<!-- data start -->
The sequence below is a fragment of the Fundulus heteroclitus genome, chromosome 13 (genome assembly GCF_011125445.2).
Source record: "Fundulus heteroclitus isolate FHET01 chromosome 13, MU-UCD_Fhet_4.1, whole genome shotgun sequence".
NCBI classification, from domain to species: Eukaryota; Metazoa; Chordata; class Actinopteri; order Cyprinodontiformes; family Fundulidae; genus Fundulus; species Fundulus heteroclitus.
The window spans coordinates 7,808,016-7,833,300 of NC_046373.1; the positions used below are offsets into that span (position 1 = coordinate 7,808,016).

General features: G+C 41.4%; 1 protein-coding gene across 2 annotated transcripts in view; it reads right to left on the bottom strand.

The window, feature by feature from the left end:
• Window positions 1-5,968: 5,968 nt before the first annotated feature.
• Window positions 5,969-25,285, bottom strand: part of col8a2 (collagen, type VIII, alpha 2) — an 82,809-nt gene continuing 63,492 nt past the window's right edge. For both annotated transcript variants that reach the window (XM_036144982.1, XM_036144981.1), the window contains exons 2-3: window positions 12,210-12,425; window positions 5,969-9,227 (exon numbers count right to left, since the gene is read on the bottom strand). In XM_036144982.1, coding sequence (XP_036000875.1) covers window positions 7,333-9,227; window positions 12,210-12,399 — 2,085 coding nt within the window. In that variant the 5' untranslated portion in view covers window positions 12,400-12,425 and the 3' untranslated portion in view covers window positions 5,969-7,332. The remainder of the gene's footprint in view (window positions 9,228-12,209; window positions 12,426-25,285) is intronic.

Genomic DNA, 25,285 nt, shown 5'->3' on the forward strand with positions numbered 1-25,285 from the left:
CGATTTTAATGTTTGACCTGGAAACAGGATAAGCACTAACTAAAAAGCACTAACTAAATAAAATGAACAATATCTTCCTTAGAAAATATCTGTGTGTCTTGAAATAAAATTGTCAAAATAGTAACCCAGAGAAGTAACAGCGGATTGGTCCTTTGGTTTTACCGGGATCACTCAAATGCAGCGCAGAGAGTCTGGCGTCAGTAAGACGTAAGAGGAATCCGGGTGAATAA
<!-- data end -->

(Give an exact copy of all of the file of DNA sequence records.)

The sequence below is a fragment of the Fundulus heteroclitus genome, chromosome 13 (genome assembly GCF_011125445.2).
Source record: "Fundulus heteroclitus isolate FHET01 chromosome 13, MU-UCD_Fhet_4.1, whole genome shotgun sequence".
NCBI classification, from domain to species: Eukaryota; Metazoa; Chordata; class Actinopteri; order Cyprinodontiformes; family Fundulidae; genus Fundulus; species Fundulus heteroclitus.
The window spans coordinates 7,808,016-7,833,300 of NC_046373.1; the positions used below are offsets into that span (position 1 = coordinate 7,808,016).

General features: G+C 41.4%; 1 protein-coding gene across 2 annotated transcripts in view; it reads right to left on the bottom strand.

The window, feature by feature from the left end:
• Window positions 1-5,968: 5,968 nt before the first annotated feature.
• Window positions 5,969-25,285, bottom strand: part of col8a2 (collagen, type VIII, alpha 2) — an 82,809-nt gene continuing 63,492 nt past the window's right edge. For both annotated transcript variants that reach the window (XM_036144982.1, XM_036144981.1), the window contains exons 2-3: window positions 12,210-12,425; window positions 5,969-9,227 (exon numbers count right to left, since the gene is read on the bottom strand). In XM_036144982.1, coding sequence (XP_036000875.1) covers window positions 7,333-9,227; window positions 12,210-12,399 — 2,085 coding nt within the window. In that variant the 5' untranslated portion in view covers window positions 12,400-12,425 and the 3' untranslated portion in view covers window positions 5,969-7,332. The remainder of the gene's footprint in view (window positions 9,228-12,209; window positions 12,426-25,285) is intronic.

Genomic DNA, 25,285 nt, shown 5'->3' on the forward strand with positions numbered 1-25,285 from the left:
CGATTTTAATGTTTGACCTGGAAACAGGATAAGCACTAACTAAAAAGCACTAACTAAATAAAATGAACAATATCTTCCTTAGAAAATATCTGTGTGTCTTGAAATAAAATTGTCAAAATAGTAACCCAGAGAAGTAACAGCGGATTGGTCCTTTGGTTTTACCGGGATCACTCAAATGCAGCGCAGAGAGTCTGGCGTCAGTAAGACGTAAGAGGAATCCGGGTGAATAA